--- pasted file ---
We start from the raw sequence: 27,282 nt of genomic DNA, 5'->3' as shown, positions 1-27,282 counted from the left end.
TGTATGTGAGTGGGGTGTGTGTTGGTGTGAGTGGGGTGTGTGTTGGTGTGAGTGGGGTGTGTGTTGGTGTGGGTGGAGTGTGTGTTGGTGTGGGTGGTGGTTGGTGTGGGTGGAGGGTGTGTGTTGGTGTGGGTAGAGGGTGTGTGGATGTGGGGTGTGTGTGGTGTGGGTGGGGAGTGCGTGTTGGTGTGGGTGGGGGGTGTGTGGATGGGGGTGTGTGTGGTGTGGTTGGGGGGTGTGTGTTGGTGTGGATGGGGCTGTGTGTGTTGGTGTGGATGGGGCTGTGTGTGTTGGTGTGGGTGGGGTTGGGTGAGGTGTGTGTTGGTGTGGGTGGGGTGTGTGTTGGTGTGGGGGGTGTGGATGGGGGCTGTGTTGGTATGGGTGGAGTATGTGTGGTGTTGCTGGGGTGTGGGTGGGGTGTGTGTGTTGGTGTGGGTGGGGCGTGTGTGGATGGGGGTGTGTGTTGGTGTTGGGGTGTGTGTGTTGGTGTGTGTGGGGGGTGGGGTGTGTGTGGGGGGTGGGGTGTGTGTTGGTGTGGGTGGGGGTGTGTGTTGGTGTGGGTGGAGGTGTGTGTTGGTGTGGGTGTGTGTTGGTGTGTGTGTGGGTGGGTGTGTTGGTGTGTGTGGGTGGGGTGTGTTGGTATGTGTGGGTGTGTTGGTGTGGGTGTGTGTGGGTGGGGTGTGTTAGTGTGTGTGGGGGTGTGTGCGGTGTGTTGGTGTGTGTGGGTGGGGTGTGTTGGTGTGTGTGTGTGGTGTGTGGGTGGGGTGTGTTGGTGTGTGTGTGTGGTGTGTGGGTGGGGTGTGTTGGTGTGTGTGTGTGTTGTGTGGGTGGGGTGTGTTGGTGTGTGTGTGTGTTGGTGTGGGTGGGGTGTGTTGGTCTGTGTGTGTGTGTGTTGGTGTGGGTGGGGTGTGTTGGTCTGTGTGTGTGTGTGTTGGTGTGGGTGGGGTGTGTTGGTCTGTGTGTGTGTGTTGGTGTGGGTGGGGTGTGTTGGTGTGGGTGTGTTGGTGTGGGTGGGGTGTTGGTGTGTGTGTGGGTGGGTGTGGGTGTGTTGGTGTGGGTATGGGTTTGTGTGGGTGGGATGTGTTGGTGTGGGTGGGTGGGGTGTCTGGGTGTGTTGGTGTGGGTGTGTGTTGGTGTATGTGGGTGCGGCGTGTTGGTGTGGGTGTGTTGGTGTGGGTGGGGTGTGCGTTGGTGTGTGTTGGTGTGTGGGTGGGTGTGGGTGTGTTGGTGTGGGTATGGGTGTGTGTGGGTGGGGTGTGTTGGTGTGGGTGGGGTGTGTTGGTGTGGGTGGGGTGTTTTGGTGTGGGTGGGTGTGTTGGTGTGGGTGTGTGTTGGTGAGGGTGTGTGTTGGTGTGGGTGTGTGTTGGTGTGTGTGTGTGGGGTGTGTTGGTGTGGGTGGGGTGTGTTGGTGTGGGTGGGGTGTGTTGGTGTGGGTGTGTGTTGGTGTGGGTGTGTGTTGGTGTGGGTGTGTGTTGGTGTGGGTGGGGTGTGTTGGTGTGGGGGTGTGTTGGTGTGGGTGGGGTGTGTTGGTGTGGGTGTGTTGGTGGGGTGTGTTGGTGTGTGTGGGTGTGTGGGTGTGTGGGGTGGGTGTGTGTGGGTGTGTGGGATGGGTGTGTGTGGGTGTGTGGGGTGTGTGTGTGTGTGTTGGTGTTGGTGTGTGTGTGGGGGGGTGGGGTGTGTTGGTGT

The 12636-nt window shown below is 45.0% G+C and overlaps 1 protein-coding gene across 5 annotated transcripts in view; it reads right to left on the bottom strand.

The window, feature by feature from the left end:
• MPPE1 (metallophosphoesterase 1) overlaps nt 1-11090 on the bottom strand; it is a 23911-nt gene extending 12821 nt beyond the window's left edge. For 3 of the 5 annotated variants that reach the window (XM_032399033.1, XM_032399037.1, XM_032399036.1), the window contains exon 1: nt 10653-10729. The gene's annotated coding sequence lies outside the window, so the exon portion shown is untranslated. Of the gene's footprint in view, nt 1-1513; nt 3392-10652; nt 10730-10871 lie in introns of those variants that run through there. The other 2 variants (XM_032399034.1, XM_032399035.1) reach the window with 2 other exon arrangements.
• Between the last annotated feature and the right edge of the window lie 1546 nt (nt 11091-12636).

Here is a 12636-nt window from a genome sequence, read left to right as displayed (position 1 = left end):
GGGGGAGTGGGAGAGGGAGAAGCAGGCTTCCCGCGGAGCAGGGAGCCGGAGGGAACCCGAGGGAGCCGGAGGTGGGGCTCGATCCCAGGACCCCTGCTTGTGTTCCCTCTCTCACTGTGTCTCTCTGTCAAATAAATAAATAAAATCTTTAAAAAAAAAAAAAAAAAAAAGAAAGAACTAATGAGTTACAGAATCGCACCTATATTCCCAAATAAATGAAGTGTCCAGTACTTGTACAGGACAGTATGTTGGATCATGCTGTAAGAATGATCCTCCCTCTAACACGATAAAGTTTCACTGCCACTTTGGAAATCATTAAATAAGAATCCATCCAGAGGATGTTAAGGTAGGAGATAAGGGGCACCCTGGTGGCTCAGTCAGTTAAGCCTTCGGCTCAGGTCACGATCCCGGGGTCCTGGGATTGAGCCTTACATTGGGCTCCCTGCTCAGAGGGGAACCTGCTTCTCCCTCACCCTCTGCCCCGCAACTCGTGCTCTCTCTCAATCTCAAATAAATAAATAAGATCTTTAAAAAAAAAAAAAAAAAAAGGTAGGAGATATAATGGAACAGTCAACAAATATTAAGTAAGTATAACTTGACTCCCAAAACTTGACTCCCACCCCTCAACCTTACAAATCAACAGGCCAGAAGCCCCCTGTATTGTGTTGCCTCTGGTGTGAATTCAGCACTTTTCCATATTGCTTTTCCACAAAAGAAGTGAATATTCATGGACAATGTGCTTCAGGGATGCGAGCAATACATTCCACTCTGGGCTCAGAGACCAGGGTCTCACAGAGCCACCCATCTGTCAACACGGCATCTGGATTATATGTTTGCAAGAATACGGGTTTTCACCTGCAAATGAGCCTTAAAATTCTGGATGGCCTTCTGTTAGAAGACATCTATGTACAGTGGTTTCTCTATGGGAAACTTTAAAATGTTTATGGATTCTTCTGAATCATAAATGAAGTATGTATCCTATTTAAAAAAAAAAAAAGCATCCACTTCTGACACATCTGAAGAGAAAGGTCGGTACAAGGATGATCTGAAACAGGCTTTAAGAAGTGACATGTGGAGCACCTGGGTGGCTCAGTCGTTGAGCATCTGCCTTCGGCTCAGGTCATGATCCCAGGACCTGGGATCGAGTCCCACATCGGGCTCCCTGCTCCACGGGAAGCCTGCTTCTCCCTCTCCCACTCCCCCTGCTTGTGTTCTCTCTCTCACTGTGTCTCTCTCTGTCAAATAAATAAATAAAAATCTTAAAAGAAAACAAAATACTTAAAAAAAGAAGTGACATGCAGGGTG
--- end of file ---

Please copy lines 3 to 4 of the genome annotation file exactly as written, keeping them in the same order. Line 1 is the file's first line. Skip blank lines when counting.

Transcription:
The 12636-nt window shown below is 45.0% G+C and overlaps 1 protein-coding gene across 5 annotated transcripts in view; it reads right to left on the bottom strand.

The window, feature by feature from the left end: